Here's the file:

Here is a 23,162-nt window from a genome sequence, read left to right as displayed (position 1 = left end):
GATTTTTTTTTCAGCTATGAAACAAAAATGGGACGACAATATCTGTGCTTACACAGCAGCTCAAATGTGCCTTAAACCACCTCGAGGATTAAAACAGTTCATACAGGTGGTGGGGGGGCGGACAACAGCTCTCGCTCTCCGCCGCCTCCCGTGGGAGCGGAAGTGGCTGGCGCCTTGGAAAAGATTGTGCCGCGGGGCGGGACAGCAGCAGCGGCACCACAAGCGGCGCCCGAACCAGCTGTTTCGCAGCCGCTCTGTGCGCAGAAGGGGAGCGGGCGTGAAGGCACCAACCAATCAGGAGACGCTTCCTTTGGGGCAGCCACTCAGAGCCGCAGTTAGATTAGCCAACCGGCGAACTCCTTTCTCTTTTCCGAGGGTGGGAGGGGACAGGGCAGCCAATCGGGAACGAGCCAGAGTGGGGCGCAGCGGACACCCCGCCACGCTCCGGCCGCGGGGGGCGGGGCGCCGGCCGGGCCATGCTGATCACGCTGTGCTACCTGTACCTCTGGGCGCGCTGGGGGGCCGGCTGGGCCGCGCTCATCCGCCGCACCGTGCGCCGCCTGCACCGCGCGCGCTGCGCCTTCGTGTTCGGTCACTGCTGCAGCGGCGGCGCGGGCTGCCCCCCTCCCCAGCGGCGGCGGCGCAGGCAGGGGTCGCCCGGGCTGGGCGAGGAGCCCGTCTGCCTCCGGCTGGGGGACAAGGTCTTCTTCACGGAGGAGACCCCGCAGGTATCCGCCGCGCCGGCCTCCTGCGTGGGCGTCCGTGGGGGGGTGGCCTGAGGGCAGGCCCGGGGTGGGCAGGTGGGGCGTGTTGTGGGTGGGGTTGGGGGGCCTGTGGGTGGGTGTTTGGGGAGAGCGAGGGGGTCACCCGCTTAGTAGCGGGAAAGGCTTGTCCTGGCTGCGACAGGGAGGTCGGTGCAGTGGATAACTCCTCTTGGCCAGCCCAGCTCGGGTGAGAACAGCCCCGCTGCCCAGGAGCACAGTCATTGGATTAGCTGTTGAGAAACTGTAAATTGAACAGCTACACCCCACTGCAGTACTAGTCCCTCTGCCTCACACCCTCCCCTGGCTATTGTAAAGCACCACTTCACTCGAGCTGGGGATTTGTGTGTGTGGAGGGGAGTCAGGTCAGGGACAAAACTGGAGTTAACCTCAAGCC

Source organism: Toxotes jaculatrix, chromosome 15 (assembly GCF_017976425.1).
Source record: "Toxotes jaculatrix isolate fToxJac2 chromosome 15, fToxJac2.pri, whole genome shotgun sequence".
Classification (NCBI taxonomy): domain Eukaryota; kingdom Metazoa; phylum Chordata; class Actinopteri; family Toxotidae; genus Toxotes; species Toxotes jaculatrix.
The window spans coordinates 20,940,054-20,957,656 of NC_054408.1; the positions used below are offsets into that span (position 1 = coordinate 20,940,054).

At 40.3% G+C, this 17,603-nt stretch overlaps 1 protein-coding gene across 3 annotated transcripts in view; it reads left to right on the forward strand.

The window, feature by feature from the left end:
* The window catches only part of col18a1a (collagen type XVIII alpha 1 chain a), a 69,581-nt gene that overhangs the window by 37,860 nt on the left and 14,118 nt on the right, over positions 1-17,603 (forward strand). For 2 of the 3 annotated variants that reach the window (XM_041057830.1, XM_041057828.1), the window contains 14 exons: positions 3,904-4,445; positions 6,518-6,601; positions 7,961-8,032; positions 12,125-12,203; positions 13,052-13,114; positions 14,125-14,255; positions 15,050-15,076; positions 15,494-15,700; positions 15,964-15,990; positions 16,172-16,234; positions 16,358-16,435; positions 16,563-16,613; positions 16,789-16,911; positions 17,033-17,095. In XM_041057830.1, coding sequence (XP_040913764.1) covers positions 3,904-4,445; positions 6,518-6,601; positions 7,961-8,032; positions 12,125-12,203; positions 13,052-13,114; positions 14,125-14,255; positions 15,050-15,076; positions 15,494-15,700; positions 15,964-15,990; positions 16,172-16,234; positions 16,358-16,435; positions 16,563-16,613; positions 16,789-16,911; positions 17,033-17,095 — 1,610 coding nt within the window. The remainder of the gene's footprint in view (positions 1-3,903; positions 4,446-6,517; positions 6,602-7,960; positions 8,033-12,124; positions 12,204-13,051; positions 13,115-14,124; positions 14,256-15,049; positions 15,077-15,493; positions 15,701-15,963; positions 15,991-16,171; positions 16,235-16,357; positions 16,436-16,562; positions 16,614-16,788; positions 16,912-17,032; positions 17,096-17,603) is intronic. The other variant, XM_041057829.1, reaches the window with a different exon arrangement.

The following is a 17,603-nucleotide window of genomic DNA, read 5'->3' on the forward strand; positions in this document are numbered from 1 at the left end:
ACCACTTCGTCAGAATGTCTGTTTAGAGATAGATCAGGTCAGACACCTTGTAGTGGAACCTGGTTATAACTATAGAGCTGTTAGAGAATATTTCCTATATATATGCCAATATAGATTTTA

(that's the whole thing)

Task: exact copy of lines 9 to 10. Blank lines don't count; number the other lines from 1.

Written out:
* The window catches only part of col18a1a (collagen type XVIII alpha 1 chain a), a 69,581-nt gene that overhangs the window by 37,860 nt on the left and 14,118 nt on the right, over positions 1-17,603 (forward strand). For 2 of the 3 annotated variants that reach the window (XM_041057830.1, XM_041057828.1), the window contains 14 exons: positions 3,904-4,445; positions 6,518-6,601; positions 7,961-8,032; positions 12,125-12,203; positions 13,052-13,114; positions 14,125-14,255; positions 15,050-15,076; positions 15,494-15,700; positions 15,964-15,990; positions 16,172-16,234; positions 16,358-16,435; positions 16,563-16,613; positions 16,789-16,911; positions 17,033-17,095. In XM_041057830.1, coding sequence (XP_040913764.1) covers positions 3,904-4,445; positions 6,518-6,601; positions 7,961-8,032; positions 12,125-12,203; positions 13,052-13,114; positions 14,125-14,255; positions 15,050-15,076; positions 15,494-15,700; positions 15,964-15,990; positions 16,172-16,234; positions 16,358-16,435; positions 16,563-16,613; positions 16,789-16,911; positions 17,033-17,095 — 1,610 coding nt within the window. The remainder of the gene's footprint in view (positions 1-3,903; positions 4,446-6,517; positions 6,602-7,960; positions 8,033-12,124; positions 12,204-13,051; positions 13,115-14,124; positions 14,256-15,049; positions 15,077-15,493; positions 15,701-15,963; positions 15,991-16,171; positions 16,235-16,357; positions 16,436-16,562; positions 16,614-16,788; positions 16,912-17,032; positions 17,096-17,603) is intronic. The other variant, XM_041057829.1, reaches the window with a different exon arrangement.

The following is a 17,603-nucleotide window of genomic DNA, read 5'->3' on the forward strand; positions in this document are numbered from 1 at the left end: